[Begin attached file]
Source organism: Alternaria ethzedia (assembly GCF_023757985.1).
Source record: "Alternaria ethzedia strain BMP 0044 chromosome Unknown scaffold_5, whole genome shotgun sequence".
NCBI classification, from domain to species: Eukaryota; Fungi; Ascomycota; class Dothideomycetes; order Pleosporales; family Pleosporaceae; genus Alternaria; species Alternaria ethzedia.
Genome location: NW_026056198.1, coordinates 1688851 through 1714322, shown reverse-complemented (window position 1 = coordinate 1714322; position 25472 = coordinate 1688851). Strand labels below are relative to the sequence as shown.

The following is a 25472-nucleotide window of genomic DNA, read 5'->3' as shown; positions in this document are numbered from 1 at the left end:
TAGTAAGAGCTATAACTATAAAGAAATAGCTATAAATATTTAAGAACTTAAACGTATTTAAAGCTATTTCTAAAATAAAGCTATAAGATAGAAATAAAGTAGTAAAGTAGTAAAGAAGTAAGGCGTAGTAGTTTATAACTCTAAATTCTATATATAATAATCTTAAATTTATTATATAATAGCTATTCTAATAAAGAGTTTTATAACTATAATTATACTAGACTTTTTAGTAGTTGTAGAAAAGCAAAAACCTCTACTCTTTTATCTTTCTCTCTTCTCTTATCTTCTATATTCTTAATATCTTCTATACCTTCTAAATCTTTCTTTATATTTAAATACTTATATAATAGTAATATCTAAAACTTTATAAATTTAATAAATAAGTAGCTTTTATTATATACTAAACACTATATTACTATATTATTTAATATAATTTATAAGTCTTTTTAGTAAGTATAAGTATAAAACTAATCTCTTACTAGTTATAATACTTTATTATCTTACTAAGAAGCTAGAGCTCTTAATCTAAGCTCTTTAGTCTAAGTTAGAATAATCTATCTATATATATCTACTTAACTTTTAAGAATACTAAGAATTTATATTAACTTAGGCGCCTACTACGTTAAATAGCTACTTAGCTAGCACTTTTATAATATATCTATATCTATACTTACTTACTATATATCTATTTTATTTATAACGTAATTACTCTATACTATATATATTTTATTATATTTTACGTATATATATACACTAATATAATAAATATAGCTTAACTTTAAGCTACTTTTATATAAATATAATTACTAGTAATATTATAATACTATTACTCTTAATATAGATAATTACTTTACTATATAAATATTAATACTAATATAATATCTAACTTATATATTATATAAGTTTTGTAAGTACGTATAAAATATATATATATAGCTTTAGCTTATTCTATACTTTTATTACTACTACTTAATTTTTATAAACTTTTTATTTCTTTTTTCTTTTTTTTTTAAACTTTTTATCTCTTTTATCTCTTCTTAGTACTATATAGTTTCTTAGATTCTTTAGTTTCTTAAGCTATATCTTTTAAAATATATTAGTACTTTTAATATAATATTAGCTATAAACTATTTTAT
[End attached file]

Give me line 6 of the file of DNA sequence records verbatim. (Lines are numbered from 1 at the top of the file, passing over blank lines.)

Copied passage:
TAGTAAGAGCTATAACTATAAAGAAATAGCTATAAATATTTAAGAACTTAAACGTATTTAAAGCTATTTCTAAAATAAAGCTATAAGATAGAAATAAAGTAGTAAAGTAGTAAAGAAGTAAGGCGTAGTAGTTTATAACTCTAAATTCTATATATAATAATCTTAAATTTATTATATAATAGCTATTCTAATAAAGAGTTTTATAACTATAATTATACTAGACTTTTTAGTAGTTGTAGAAAAGCAAAAACCTCTACTCTTTTATCTTTCTCTCTTCTCTTATCTTCTATATTCTTAATATCTTCTATACCTTCTAAATCTTTCTTTATATTTAAATACTTATATAATAGTAATATCTAAAACTTTATAAATTTAATAAATAAGTAGCTTTTATTATATACTAAACACTATATTACTATATTATTTAATATAATTTATAAGTCTTTTTAGTAAGTATAAGTATAAAACTAATCTCTTACTAGTTATAATACTTTATTATCTTACTAAGAAGCTAGAGCTCTTAATCTAAGCTCTTTAGTCTAAGTTAGAATAATCTATCTATATATATCTACTTAACTTTTAAGAATACTAAGAATTTATATTAACTTAGGCGCCTACTACGTTAAATAGCTACTTAGCTAGCACTTTTATAATATATCTATATCTATACTTACTTACTATATATCTATTTTATTTATAACGTAATTACTCTATACTATATATATTTTATTATATTTTACGTATATATATACACTAATATAATAAATATAGCTTAACTTTAAGCTACTTTTATATAAATATAATTACTAGTAATATTATAATACTATTACTCTTAATATAGATAATTACTTTACTATATAAATATTAATACTAATATAATATCTAACTTATATATTATATAAGTTTTGTAAGTACGTATAAAATATATATATATAGCTTTAGCTTATTCTATACTTTTATTACTACTACTTAATTTTTATAAACTTTTTATTTCTTTTTTCTTTTTTTTTTAAACTTTTTATCTCTTTTATCTCTTCTTAGTACTATATAGTTTCTTAGATTCTTTAGTTTCTTAAGCTATATCTTTTAAAATATATTAGTACTTTTAATATAATATTAGCTATAAACTATTTTAT